PTR-MS for Ultra-Sensitive Real-Time Monitoring of Air Pollutants

Due to their fast response-times and ultra-low detection limits, IONICON PTR-MS systems are indispensable tools in environmental research, helping scientists worldwide to better understand the world humans live in.

environmental research

High Resolution Monitoring of Roadside-Air VOCs

Not only does the IONICON PTR-TOFMS series feature a very low detection limit for most common VOCs but it also delivers results with a very high mass resolution and quantification of the whole unlimited mass range in a single scan, enabling customers to discriminate isobars and get considerably more information from the collected data.

TOF data

TOF data

A good example of low concentrated isobars detected using a PTR-TOF 8000 is depicted in the graph above. Both compounds have the same nominal mass and therefore cannot be differentiated using a quadrupole based instrument. A PTR-TOF, however, makes it possible to separate and identify them as C4H10O (e.g. dimethylethanol) at 75.081 and C3H6O2 (e.g. acetic acid methyl ester or formic acid ethyl ester) at 75.0446.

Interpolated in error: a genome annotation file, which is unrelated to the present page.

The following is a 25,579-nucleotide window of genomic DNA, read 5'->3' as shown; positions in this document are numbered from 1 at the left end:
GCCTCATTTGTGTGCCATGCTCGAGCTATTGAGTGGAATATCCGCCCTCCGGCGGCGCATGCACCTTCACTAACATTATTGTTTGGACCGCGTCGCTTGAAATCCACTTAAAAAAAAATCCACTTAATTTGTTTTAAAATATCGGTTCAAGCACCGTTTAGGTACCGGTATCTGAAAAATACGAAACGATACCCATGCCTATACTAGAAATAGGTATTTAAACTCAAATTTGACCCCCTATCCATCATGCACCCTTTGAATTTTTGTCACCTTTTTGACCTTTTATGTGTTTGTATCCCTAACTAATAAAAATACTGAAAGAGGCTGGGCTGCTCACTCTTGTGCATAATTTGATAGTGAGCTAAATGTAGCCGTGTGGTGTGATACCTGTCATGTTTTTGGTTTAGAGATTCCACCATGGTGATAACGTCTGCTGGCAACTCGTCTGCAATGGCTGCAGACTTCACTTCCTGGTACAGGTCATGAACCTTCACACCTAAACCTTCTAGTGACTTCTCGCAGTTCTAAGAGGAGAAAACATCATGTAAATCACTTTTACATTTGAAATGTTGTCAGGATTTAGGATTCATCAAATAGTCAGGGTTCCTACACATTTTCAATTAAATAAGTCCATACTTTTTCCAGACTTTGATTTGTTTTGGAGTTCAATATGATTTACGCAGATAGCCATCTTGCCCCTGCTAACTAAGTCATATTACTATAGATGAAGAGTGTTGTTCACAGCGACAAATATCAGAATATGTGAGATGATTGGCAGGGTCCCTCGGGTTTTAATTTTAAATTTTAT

Mobile PTR-MS Solutions

IONICON’s instruments are ideally suited for field campaigns, as a lot of researchers have successfully proven over the last 10 years. Among these researchers, Prof. Berk Knighton, Montana State University, has installed an IONICON PTR-MS in a mobile lab to track engine exhaust in real-time, "chasing" single vehicles in Mexico City Metropolitan Area's traffic. It was demonstrated that the results vary based on the driving behavior, fuel quality and vehicle condition.

This experiment can be viewed in an illustrative video sequence (15 Mb, quicktime, courtesy of Prof. Knighton). The video shows a picture of the vehicle being monitored in the upper left hand. On the bottom is the evolution of two signals: (1) CO2, a combustion tracer to confirm that the mobile lab is intercepting the vehicles’ exhaust plume; and (2) PTR-MS signal at m/z 57, a fragment from MTBE, an additive in Mexican fuel. In the upper panel, a correlation scatter plot of the m/z 57 signal (in ppbv) vs. the CO2 concentration is shown. The slope stands for the emission ratio.

IONICON Analytik

This information has been sourced, reviewed and adapted from materials provided by IONICON Analytik.

For more information on this source, please visit IONICON Analytik.

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